The baby killer’s daughter

The baby killer’s daughter

When I recently posted about local Victorian baby farmer, Amelia Dyer, many readers, on Facebook groups such as Old Reading, wanted to know more about Dyer’s natural family. Since then, I’ve been investigating her own children, in particular her second surviving daughter, Mary Ann. Her story has chilling echoes of her mother’s.

In 1896 Amelia Dyer was convicted of murder, following the discovery of infant corpses wrapped in brown paper parcels in the river Thames at Caversham. Despite her coldblooded strangling of the babies in her care, the notorious serial killer had three children of her own who managed to survive infancy. During her first marriage to George Thomas, Amelia gave birth to a daughter, Ellen, in the Bristol area, not far from where she originally came. When her husband died, five years later, she married William Dyer and had at least two more children: Mary Ann in 1873 and William Samuel in 1876. They were born in Bedminster.

Mary Ann Dyer grew up in very difficult circumstances. Not only was her mother fostering other young children for a fee, but she also had women lodging with them during their confinement. Life was chaotic for the young Dyer family and, as well as babies constantly ‘disappearing’, their mother was addicted to the common Victorian narcotic, laudanum – Amelia suffered episodes of violence, threatening to kill herself and her own children, as Mary Ann later testified at her mother’s trial:

She said she heard voices and she had a delusion that I was going to murder her. She threatened my life on several occasions and once she attempted it.

On three occasions during Mary Ann’s childhood, Amelia was forced to enter a lunatic asylum. Each time she came out, she would advertise for more babies to foster and the cycle would continue.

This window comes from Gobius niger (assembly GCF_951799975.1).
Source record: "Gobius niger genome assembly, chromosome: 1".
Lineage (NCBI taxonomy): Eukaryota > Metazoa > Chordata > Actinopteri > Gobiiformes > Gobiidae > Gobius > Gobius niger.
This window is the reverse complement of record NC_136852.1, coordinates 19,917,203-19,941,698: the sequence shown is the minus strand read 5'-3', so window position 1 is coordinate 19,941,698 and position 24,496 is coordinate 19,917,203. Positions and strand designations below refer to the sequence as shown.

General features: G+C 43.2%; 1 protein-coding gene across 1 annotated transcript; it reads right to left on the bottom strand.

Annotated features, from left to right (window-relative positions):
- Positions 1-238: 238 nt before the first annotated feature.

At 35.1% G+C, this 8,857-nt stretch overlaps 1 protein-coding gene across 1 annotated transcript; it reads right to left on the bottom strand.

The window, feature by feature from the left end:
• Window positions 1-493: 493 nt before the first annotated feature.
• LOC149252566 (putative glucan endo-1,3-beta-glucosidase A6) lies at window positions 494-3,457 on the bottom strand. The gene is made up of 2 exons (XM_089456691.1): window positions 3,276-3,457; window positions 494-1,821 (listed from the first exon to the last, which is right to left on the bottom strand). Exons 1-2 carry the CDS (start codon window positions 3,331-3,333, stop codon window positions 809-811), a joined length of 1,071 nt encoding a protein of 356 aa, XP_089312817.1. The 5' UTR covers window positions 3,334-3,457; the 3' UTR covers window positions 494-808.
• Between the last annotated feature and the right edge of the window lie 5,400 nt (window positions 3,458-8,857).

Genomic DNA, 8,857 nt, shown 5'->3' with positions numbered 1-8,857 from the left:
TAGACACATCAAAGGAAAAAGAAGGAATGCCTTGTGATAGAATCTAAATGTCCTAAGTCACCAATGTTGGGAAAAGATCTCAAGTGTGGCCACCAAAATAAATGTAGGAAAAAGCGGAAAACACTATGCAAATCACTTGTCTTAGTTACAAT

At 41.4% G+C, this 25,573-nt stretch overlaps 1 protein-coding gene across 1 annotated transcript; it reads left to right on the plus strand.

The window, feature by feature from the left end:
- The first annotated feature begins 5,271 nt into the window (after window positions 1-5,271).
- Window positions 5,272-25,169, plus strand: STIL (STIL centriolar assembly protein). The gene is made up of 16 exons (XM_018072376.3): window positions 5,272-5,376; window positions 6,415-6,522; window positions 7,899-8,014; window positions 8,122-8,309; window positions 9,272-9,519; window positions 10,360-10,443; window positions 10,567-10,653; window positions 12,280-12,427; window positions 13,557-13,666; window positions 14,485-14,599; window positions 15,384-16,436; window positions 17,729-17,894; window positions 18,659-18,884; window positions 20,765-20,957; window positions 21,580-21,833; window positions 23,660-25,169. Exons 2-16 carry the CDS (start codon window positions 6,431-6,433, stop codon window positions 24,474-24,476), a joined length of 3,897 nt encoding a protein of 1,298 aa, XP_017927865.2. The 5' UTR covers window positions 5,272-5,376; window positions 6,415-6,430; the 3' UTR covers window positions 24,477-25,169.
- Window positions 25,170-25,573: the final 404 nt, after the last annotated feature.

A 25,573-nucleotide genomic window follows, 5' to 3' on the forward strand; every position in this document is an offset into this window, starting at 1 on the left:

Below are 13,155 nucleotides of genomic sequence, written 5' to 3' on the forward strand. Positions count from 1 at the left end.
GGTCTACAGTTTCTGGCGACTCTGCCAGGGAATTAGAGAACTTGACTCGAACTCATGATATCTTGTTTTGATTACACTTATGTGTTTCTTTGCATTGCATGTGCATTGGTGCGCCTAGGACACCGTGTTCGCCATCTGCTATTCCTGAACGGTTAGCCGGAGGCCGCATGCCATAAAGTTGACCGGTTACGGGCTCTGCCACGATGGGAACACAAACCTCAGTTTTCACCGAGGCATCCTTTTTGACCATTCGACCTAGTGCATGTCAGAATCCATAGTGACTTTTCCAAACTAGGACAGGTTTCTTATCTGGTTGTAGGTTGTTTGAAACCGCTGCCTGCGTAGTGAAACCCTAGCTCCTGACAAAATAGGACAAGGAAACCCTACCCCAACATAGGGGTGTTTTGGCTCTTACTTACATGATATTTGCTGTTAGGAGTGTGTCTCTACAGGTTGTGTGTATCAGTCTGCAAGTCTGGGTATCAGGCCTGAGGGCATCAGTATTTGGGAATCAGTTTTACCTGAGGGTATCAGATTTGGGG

On 12 May 1894, Mary Ann – also known as Polly – married Arthur Ernest Palmer, in Horfield, Gloucestershire. The couple moved around several times before joining Amelia in Caversham, where they all lived together in Piggotts Road (pictured above), very close to the bank of the river Thames. During their stay, Mary Ann and her husband also adopted two children: a 13-month-old boy named Harry, and a 10-week-old girl who died shortly afterwards – the Palmers had taken up baby farming. When Amelia moved on, to Kensington Road in Reading, Mary Ann and Arthur settled in Willesden, London and it was at this address that some of the most shocking events unfolded.

Amelia Dyer visited her daughter and son-in-law on 31 March 1896. She had a carpet bag with her and a child wrapped in a shawl. Mary Ann was concerned that the baby in the shawl didn’t move throughout her mother’s overnight stay – it was laid on the sofa and left unattended. That evening the three adults went to Paddington Station and collected another child for adoption. He was Harry Simmonds. A few days later, when  the carpet bag was found in the river at Caversham, it contained the bodies of Harry and the child in the shawl – Doris Marmon. Amelia’s conviction was based on these two victims.

At the trial, Mary Ann claimed that she had not known that the two children had died during that fateful visit. Amelia Dyer also exonerated her daughter of any blame in a letter while she was in prison, so Mary Ann walked free.

Two years later, in September 1898, a baby was found under the seat of a railway carriage at Newton Abbot, in South Devon. The three-week-old child was cold and exhausted, but alive. She was wrapped in a brown paper parcel.

Mary Ann Palmer, and her husband, were convicted of abandoning a child and sentenced to two months’ hard labour. The baby killer’s daughter had carried on her mother’s terrible trade.